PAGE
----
11 Things Vegan PCT Hikers Should Know
As a vegan thru-hiker and a foodie, finding new vegan options wherever I am is always a priority. I will always alter my plans to try a new vegan place, whether that be wake up at 5 a.m. so I can arrive for lunch at Paradise Café, or power on so I make it to the Friday night farmers market in Wrightwood.
Here is the list of things to know in advance to help you plan accordingly.
1. Paradise Café near Idyllwild has a vegan burger.
One of the first restaurants NOBOs will hit is Paradise Café at mile 152. Most people stop here, as it is just a half-mile off trail and is well worth the stop. For me, the toss-up for best vegan burger on trail is between here and the pub at Stevens Pass in Washington.
2. There is a vegan café in Idyllwild.
Check out the Plant Food Supper Club for a yummy veggie meal. They offer a wide variety of healthy bowls, sandwiches, and veggie-loaded meals to get your veggie intake back up to where it should be. Enjoy!
3. Big Mouth Pizza in Agua Dulce has vegan cheese
I definitely did not have high hopes for eating out in a small town like Agua Dulce, but it goes to show that you should always ask because sometimes you will be happily surprised. This pizza was delicious, and you should definitely try it.
4. The Sobey’s grocery store in Acton is super vegan-friendly.
I would suggest resupplying there instead of the store in Agua Dulce (ten miles apart), which has little in terms of interesting vegan options. You can find vegan sausages, vegan cheese, many types of trail mix, protein bars, and more in Acton.
5. Check out the farmers market in Wrightwood
Every Friday from 4-7 p.m. there is an awesome market with lots of fresh veggies and a bakery with many vegan options. Think cinnamon rolls and apple strudels and deliciousness. The excitement in stumbling upon that market last year is still with me. Wrightwood is also one of my favorite towns on trail; the generosity and kindness of the locals is hard to match.
6. Top Ramen has two vegan flavors
Chili (the better option) and soy sauce are both vegan. Ramen isn’t my favorite meal on trail but it is cheap, easy to prepare, and can be found almost everywhere. Make sure to buy the Top Ramen brand as the other popular brand – Maruchan – has very similar packaging but is not vegan.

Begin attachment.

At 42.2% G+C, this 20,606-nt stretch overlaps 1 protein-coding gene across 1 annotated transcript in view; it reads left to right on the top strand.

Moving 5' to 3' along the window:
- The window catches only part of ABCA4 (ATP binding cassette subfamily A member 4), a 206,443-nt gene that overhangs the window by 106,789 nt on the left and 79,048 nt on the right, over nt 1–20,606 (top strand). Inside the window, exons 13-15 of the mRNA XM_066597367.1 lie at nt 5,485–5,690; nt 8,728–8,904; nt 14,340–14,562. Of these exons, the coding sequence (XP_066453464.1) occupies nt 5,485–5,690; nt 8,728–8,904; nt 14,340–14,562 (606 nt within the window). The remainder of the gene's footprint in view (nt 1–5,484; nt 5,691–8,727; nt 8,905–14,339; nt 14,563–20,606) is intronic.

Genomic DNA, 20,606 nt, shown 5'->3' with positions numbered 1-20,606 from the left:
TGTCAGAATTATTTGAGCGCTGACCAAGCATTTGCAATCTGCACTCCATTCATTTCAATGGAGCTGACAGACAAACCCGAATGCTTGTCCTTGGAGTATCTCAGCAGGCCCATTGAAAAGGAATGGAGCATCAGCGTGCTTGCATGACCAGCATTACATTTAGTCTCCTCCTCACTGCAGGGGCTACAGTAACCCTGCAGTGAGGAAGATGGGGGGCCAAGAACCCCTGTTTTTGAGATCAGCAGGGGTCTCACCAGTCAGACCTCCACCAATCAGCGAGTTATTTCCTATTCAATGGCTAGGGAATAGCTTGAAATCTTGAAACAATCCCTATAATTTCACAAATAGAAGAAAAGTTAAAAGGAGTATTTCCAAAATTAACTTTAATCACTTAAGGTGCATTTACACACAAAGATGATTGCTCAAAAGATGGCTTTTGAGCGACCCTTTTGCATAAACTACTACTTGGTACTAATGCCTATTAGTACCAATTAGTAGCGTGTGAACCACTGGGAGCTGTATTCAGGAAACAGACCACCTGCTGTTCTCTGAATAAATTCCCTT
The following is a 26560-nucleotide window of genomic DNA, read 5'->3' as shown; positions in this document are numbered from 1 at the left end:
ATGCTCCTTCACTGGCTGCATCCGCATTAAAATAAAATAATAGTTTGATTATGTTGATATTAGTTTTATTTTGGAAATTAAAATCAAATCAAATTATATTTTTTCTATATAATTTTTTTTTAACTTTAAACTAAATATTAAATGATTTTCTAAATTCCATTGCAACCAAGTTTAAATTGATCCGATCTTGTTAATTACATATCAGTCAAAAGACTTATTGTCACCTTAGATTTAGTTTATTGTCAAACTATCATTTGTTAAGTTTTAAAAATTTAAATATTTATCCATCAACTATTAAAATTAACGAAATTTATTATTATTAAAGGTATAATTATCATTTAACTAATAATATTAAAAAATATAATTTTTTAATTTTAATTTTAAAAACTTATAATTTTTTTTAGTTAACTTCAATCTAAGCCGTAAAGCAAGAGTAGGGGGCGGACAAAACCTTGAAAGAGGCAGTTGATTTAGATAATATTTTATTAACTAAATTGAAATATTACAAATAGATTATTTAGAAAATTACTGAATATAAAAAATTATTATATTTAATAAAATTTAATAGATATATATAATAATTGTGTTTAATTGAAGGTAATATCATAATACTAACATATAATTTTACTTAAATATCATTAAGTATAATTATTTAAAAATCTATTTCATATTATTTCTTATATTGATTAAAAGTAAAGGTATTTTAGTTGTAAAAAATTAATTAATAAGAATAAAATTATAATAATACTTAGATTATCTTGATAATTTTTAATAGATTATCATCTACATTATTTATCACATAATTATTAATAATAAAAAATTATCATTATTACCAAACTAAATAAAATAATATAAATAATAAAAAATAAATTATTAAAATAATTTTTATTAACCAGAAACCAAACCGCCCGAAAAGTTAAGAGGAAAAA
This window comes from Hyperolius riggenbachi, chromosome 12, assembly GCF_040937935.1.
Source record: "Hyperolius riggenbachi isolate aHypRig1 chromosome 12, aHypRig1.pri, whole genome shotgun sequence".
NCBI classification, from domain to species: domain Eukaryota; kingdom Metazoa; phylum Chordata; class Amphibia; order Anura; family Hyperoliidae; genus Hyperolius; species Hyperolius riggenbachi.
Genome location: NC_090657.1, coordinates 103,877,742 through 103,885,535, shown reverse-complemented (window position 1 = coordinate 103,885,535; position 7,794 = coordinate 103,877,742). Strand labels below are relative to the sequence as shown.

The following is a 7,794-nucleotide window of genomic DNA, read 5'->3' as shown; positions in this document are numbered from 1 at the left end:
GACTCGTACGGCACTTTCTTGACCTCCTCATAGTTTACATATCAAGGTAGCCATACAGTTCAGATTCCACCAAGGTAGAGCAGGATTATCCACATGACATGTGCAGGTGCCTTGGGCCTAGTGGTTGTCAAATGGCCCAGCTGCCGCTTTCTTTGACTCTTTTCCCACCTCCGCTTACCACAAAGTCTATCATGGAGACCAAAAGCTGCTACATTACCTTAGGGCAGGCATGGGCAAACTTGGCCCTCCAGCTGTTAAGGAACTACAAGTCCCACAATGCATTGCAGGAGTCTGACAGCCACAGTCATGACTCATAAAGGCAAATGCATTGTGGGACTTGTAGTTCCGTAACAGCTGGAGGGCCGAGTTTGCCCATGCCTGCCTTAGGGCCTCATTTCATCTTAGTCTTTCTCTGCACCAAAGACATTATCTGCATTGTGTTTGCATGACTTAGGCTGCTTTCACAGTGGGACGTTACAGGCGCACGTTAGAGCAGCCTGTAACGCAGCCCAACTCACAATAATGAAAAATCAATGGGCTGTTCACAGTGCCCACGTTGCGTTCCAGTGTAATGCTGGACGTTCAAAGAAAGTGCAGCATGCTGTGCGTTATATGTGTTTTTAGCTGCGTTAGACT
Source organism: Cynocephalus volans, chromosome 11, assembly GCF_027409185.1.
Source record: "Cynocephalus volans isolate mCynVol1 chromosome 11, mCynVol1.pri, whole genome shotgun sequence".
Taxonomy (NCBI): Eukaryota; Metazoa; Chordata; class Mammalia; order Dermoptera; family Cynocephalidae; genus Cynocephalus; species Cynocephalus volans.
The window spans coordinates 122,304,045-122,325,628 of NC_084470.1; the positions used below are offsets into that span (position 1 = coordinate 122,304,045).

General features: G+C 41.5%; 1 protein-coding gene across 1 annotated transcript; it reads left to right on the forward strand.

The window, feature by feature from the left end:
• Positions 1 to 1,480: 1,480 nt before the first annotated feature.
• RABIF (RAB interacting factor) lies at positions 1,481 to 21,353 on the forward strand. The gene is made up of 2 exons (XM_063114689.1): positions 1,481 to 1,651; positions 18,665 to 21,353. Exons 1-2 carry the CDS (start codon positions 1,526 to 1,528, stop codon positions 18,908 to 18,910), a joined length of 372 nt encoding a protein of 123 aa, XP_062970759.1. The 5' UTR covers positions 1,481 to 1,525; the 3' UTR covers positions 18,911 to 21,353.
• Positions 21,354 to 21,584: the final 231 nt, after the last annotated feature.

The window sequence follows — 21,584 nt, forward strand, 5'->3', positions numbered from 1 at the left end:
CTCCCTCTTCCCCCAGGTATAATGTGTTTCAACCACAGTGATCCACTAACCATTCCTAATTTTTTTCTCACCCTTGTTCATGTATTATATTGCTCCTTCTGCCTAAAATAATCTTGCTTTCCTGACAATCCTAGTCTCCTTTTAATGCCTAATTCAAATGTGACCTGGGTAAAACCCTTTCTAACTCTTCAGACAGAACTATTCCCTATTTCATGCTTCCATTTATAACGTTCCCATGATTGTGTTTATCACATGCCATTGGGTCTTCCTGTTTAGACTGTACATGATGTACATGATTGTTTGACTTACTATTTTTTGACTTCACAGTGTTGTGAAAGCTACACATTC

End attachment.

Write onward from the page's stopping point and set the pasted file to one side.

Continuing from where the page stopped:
7. There is a donation-based vegetarian buffet at the Big Lake Youth Camp in Oregon
This vegan-friendly buffet is available for breakfast, lunch, and dinner. They also have showers and laundry facilities. Check it out here.
8. Ashland, Ore., is a super vegan-friendly town
Ashland is one of my favorite towns on trail with great vibes, awesome eating options, and an awesome co-op. I would suggest sending any resupply boxes from here for the rest of Oregon, as some places ahead were lacking in vegan options.
10. Vegan options abound at the bakery in Stehekin, Wash.
This is perhaps the most popular and talked-about bakery on the PCT, but don’t worry, you don’t have to miss out on all the hype and deliciousness. How do muffins and chocolate souffle sound to you?
11. Most of you know this, but Clif Bars are vegan.
They can be found almost everywhere, have many flavors, and will satisfy your hunger until you can find something else. My favorite flavors are the white chocolate macadamia and the peanut butter banana chocolate. What are your faves? Everyone seems to love to the blueberry crisp except for me.
9. Here are the best places for vegans to send resupplies.
Warner Springs, Kennedy Meadows, Sierra City, Crater Lake, Shelter Cove, and Stehekin are the places that I would definitely send resupply boxes. They do not have a great variety of vegan options, and there are no easy, close-by places to hitch to good resupply stores.
I hope this list satisfies your hunger, and don’t forget to use the Happy Cow app to help you find veg options where ever you may be. Happy hiking.
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